Tipperary County Council’s LGD website ties in perfectly with the Irish Government's Build to Share initiative
Tipperary County Council’s new site is the perfect example of how LocalGov Drupal works in tandem with the Irish government’s 2030 ICT Strategy.
LocalGov Drupal is a codebase for council websites that is built on the open-source Drupal CMS. It is developed by councils, for councils.
It started in 2018, with two UK councils that decided to share the code for their websites, adding more features to the project as they could. More councils joined, and LGD (as it’s called colloquially) started to grow quickly.
Today more than 34 councils in the UK and Ireland have pooled their resources, shared code and research to created beautiful websites, quite literally building on the success of each other’s.
Tipperarycoco.ie, which went live earlier this year, was built with LGD in just four months by the council’s own team, who consulted with Annertech on new features and some aspects of the new site.
The old website was text heavy and slow, and was still running on Drupal 7, so it was definitely in need of an upgrade.
The look and feel was a little outdated, and it wasn’t WCAG compliant, so residents’ experience would be hampered if they had any sort of disability or were using a device or a network that wasn’t great.
The experienced team at Tipperary County Council had a fair idea of what they wanted from their new website: It would deliver information quickly and in a concise, informative manner to the more than 1 million annual users of the site.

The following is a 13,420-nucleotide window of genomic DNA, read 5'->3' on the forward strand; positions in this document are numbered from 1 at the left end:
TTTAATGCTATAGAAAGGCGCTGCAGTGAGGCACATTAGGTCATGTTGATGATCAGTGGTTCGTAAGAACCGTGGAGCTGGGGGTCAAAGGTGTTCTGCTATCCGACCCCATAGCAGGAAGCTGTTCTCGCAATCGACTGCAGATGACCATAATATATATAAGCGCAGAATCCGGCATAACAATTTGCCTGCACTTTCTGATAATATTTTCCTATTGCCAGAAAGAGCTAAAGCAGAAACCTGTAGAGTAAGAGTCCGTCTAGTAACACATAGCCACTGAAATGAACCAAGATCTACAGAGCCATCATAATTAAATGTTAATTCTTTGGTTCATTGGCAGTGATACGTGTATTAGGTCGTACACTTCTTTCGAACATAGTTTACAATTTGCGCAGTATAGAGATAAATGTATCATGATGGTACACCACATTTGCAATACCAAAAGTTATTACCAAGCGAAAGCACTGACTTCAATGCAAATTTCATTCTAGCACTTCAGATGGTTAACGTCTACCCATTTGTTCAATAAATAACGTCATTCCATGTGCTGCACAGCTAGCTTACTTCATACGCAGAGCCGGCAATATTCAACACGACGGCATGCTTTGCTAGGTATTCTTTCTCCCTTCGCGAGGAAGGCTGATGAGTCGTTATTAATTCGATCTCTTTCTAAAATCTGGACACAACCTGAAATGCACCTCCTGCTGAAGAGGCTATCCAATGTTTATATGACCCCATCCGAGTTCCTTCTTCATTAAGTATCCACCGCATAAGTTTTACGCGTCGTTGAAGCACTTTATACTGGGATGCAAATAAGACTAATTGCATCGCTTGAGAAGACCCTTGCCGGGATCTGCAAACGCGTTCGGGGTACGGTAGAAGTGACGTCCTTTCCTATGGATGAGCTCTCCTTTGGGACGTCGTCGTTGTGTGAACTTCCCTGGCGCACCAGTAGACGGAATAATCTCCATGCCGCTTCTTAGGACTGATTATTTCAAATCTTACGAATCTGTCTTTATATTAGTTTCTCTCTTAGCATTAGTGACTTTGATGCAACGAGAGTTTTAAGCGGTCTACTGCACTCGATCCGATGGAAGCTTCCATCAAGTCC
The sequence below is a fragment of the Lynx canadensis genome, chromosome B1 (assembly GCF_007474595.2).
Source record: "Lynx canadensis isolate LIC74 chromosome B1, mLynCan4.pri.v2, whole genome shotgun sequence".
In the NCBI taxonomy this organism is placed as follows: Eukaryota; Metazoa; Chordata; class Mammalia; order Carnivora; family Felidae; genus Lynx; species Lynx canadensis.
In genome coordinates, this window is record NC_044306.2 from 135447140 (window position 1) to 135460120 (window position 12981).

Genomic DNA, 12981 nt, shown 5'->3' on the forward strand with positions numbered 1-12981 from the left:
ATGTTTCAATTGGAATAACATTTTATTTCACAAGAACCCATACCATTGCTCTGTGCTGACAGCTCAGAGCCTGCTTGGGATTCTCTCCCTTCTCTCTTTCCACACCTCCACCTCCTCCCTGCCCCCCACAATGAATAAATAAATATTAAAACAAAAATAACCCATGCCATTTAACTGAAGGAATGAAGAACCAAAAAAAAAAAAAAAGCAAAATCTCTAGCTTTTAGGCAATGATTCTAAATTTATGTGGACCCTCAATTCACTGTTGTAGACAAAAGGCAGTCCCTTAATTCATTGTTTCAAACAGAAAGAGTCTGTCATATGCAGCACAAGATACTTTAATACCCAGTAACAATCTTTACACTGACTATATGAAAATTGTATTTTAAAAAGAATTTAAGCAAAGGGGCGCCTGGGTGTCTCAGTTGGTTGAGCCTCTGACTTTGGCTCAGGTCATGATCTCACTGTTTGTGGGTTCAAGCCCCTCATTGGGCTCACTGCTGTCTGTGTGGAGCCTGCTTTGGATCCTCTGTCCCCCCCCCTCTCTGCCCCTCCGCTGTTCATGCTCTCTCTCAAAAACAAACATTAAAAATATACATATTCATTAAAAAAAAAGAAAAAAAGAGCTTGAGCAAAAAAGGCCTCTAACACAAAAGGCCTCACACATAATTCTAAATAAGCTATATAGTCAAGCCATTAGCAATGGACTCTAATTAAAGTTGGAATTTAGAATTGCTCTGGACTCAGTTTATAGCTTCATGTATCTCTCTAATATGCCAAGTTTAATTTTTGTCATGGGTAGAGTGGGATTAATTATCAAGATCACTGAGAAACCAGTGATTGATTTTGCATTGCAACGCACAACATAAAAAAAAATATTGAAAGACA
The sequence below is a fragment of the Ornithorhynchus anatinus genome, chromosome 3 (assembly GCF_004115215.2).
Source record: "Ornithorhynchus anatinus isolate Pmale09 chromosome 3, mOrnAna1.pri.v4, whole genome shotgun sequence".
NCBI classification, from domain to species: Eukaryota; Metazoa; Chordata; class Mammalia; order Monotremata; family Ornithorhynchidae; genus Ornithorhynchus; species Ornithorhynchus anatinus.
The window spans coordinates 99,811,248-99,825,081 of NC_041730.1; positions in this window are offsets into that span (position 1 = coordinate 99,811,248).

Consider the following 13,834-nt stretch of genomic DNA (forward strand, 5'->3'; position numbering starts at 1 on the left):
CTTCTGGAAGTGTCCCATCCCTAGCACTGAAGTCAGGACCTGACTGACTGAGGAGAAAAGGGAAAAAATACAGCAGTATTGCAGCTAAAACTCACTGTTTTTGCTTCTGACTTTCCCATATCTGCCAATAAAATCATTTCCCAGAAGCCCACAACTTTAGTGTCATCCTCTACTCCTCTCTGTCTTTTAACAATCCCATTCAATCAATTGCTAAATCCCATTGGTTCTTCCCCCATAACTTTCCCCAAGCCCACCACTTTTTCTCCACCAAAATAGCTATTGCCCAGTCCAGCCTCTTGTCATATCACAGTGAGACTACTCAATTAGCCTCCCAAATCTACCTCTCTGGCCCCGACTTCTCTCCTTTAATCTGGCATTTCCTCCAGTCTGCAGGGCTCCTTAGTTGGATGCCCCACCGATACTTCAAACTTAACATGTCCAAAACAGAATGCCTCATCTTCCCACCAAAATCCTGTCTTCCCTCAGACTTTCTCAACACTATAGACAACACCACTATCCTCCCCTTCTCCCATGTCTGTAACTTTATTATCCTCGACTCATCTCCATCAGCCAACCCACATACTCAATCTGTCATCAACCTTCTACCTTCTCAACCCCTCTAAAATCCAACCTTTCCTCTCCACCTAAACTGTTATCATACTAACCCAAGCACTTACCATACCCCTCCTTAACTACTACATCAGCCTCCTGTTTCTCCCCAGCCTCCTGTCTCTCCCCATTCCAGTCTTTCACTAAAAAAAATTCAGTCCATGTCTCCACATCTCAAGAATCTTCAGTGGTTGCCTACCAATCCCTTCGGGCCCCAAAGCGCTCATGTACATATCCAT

With decades of experience between them the eDev team, under the leadership of Ruth Maher (IT Project Leader – eDevelopment) and Tim O’Driscoll (IT Technical Support), drew up a shopping list of features for the new site.
Many of the boxes were already be ticked simply by using the LGD platform:
- A more feature-rich CMS – LGD runs on Drupal 9 (soon to be Drupall 10) and comes loaded with powerful features and functionality that are underpinned by a significant amount of of council-specific research that has already been carried out
- Accessibility – The LocalGov Drupal content and functionality is designed to meet or exceed WCAG 2.1 level AA (the current accessibility requirements for public sector websites)
- A sleeker architecture and design – The LGD design patterns are created using best-practice, data-driven components from extensive research and are also based on the GOV.UK design system, so the IA has been tried and tested.
Although LGD had already been used by many councils, Tipperary County Council was the first Irish council to come on board, so some features that would be pertinent to Irish councils had not been developed yet.
These included features like Irish language translations and integration with the Irish Services Catalogue – an online catalogue which allows users to access information on services provided by local authorities all in one place.